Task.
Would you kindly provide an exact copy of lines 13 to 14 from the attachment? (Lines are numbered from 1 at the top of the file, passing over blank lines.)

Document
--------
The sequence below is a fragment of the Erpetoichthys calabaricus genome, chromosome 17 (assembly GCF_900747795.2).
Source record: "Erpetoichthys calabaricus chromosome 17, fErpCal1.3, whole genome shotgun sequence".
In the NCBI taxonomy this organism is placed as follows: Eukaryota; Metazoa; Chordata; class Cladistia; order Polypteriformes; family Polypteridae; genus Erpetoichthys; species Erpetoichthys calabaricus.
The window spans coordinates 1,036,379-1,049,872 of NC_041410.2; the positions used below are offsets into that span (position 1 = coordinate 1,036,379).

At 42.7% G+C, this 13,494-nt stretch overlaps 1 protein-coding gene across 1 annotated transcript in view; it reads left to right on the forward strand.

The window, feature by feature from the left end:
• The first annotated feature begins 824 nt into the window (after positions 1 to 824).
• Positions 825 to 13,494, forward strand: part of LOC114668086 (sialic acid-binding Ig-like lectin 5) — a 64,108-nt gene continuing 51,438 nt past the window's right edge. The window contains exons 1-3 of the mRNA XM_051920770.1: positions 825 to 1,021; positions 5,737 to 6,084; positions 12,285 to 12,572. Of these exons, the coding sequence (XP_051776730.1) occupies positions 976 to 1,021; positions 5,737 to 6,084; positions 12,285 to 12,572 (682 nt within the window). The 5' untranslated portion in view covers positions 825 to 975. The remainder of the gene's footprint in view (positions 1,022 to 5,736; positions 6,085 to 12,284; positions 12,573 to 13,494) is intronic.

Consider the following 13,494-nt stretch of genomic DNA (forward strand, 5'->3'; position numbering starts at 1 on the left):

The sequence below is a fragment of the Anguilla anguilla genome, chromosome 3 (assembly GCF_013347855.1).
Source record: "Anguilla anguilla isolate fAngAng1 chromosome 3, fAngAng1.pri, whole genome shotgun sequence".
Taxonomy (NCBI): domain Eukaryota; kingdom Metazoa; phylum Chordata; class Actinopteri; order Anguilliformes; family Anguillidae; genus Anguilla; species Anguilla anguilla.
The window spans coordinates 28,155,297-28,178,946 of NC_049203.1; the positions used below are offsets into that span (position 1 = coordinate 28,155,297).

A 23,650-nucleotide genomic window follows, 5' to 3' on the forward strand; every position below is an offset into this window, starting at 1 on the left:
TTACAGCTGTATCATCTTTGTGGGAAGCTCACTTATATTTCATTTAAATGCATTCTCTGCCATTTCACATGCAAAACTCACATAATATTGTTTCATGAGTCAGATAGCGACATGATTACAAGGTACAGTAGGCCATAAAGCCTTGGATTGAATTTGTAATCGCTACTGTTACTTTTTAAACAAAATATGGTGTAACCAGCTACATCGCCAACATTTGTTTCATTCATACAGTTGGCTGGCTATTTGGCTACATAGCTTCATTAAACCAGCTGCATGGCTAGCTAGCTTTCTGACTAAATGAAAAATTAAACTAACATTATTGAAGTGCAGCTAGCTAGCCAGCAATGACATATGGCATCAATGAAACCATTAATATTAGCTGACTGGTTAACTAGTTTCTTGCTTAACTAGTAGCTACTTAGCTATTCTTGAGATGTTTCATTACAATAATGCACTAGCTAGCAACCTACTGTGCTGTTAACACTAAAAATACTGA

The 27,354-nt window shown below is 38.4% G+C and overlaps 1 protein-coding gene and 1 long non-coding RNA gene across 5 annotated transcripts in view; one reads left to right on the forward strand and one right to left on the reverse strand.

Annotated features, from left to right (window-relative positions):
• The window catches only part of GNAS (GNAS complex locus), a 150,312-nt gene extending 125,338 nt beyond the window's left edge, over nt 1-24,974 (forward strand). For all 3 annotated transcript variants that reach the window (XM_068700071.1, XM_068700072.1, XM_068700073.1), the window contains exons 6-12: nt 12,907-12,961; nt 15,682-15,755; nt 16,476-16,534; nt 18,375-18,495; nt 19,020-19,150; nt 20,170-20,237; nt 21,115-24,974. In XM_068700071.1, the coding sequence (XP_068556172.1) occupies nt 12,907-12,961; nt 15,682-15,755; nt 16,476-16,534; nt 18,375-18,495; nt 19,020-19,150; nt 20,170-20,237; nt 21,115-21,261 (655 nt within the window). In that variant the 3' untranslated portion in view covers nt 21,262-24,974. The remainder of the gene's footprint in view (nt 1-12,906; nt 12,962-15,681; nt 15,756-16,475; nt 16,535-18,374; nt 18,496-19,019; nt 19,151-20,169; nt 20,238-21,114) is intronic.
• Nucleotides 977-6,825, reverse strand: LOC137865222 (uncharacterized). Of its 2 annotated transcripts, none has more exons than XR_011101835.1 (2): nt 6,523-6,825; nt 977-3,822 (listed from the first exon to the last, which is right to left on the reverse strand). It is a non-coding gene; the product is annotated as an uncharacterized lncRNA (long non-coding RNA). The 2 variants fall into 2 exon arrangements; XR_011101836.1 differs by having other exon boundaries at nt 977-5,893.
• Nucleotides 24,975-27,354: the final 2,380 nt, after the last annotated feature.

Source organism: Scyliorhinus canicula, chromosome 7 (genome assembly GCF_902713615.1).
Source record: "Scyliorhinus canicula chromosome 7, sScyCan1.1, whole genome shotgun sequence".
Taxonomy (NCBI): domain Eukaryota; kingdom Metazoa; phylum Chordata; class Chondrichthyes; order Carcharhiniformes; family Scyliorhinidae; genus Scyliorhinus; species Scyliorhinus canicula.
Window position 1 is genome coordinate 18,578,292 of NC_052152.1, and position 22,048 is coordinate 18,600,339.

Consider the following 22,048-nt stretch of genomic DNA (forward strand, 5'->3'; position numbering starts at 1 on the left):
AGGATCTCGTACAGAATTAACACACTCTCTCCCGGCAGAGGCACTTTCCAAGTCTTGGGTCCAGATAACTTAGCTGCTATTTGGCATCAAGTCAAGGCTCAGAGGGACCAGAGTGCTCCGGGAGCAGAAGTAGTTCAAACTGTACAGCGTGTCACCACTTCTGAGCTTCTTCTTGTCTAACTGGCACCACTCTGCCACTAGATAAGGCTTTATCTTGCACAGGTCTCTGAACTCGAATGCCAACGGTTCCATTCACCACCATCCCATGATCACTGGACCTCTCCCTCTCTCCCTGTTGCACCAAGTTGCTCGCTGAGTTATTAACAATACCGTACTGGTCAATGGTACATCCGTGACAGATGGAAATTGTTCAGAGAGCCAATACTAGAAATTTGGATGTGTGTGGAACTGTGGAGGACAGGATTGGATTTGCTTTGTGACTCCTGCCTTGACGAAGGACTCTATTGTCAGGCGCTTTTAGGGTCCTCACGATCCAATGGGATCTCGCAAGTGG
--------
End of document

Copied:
The window spans coordinates 28,155,297-28,178,946 of NC_049203.1; the positions used below are offsets into that span (position 1 = coordinate 28,155,297).

A 23,650-nucleotide genomic window follows, 5' to 3' on the forward strand; every position below is an offset into this window, starting at 1 on the left: